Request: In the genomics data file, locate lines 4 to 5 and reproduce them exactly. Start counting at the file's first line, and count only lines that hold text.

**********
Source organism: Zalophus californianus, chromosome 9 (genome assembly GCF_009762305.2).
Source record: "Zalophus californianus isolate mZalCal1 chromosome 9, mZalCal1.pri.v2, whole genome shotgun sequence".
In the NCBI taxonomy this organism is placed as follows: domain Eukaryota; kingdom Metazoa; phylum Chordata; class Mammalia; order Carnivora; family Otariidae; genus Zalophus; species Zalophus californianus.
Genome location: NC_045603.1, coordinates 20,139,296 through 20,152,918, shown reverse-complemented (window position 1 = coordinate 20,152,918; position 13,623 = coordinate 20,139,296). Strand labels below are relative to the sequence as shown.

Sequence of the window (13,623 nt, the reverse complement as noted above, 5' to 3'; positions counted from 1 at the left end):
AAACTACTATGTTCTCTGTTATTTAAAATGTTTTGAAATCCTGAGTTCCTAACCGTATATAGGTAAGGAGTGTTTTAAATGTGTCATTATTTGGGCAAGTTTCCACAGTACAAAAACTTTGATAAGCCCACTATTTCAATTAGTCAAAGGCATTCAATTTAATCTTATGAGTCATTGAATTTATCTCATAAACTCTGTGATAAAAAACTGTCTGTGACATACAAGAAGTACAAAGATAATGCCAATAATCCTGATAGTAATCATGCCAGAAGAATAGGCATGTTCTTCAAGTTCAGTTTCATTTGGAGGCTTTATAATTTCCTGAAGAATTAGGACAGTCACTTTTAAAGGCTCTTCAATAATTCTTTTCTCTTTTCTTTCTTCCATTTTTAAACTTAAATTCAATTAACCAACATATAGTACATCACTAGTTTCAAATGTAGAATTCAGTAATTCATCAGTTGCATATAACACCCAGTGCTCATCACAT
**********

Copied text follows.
Genome location: NC_045603.1, coordinates 20,139,296 through 20,152,918, shown reverse-complemented (window position 1 = coordinate 20,152,918; position 13,623 = coordinate 20,139,296). Strand labels below are relative to the sequence as shown.

Sequence of the window (13,623 nt, the reverse complement as noted above, 5' to 3'; positions counted from 1 at the left end):